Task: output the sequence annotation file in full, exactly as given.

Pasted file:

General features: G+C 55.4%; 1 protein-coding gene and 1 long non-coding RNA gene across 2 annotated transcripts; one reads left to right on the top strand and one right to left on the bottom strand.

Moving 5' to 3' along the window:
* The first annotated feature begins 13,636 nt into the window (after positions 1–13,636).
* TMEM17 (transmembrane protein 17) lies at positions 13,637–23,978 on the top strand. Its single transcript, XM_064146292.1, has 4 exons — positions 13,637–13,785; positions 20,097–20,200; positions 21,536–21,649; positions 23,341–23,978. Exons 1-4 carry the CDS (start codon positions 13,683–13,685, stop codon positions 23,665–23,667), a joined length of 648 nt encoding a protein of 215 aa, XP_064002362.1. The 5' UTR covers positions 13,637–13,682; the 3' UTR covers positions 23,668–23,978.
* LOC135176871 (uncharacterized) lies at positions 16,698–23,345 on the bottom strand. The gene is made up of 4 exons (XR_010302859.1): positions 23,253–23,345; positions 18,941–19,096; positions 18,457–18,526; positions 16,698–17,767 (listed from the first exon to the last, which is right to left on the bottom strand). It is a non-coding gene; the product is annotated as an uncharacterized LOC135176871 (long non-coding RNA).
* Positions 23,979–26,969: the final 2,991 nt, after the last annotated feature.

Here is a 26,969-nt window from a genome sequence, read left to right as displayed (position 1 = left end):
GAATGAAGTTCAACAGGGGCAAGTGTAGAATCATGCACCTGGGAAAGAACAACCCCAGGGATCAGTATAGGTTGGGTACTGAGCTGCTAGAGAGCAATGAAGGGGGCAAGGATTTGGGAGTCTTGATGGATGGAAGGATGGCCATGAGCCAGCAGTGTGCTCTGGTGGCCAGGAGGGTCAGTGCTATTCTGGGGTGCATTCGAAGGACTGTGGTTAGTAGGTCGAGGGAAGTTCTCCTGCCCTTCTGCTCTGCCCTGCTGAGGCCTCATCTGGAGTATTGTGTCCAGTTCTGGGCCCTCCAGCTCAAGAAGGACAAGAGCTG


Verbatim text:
General features: G+C 55.4%; 1 protein-coding gene and 1 long non-coding RNA gene across 2 annotated transcripts; one reads left to right on the top strand and one right to left on the bottom strand.

Moving 5' to 3' along the window:
* The first annotated feature begins 13,636 nt into the window (after positions 1–13,636).
* TMEM17 (transmembrane protein 17) lies at positions 13,637–23,978 on the top strand. Its single transcript, XM_064146292.1, has 4 exons — positions 13,637–13,785; positions 20,097–20,200; positions 21,536–21,649; positions 23,341–23,978. Exons 1-4 carry the CDS (start codon positions 13,683–13,685, stop codon positions 23,665–23,667), a joined length of 648 nt encoding a protein of 215 aa, XP_064002362.1. The 5' UTR covers positions 13,637–13,682; the 3' UTR covers positions 23,668–23,978.
* LOC135176871 (uncharacterized) lies at positions 16,698–23,345 on the bottom strand. The gene is made up of 4 exons (XR_010302859.1): positions 23,253–23,345; positions 18,941–19,096; positions 18,457–18,526; positions 16,698–17,767 (listed from the first exon to the last, which is right to left on the bottom strand). It is a non-coding gene; the product is annotated as an uncharacterized LOC135176871 (long non-coding RNA).
* Positions 23,979–26,969: the final 2,991 nt, after the last annotated feature.

Here is a 26,969-nt window from a genome sequence, read left to right as displayed (position 1 = left end):
GAATGAAGTTCAACAGGGGCAAGTGTAGAATCATGCACCTGGGAAAGAACAACCCCAGGGATCAGTATAGGTTGGGTACTGAGCTGCTAGAGAGCAATGAAGGGGGCAAGGATTTGGGAGTCTTGATGGATGGAAGGATGGCCATGAGCCAGCAGTGTGCTCTGGTGGCCAGGAGGGTCAGTGCTATTCTGGGGTGCATTCGAAGGACTGTGGTTAGTAGGTCGAGGGAAGTTCTCCTGCCCTTCTGCTCTGCCCTGCTGAGGCCTCATCTGGAGTATTGTGTCCAGTTCTGGGCCCTCCAGCTCAAGAAGGACAAGAGCTG